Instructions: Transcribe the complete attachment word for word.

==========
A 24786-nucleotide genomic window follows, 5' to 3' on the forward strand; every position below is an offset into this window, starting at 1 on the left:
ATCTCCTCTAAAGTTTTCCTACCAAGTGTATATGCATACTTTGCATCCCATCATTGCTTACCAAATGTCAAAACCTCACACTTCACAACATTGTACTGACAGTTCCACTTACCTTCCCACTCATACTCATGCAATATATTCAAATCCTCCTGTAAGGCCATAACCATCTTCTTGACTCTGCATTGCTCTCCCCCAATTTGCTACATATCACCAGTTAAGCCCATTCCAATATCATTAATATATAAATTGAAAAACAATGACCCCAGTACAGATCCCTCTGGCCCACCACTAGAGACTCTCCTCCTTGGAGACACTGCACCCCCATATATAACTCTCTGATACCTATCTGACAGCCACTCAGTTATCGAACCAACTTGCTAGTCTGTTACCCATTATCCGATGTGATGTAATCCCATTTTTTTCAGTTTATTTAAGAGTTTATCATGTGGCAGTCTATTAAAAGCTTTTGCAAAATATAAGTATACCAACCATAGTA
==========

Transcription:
A 24786-nucleotide genomic window follows, 5' to 3' on the forward strand; every position below is an offset into this window, starting at 1 on the left:
ATCTCCTCTAAAGTTTTCCTACCAAGTGTATATGCATACTTTGCATCCCATCATTGCTTACCAAATGTCAAAACCTCACACTTCACAACATTGTACTGACAGTTCCACTTACCTTCCCACTCATACTCATGCAATATATTCAAATCCTCCTGTAAGGCCATAACCATCTTCTTGACTCTGCATTGCTCTCCCCCAATTTGCTACATATCACCAGTTAAGCCCATTCCAATATCATTAATATATAAATTGAAAAACAATGACCCCAGTACAGATCCCTCTGGCCCACCACTAGAGACTCTCCTCCTTGGAGACACTGCACCCCCATATATAACTCTCTGATACCTATCTGACAGCCACTCAGTTATCGAACCAACTTGCTAGTCTGTTACCCATTATCCGATGTGATGTAATCCCATTTTTTTCAGTTTATTTAAGAGTTTATCATGTGGCAGTCTATTAAAAGCTTTTGCAAAATATAAGTATACCAACCATAGTA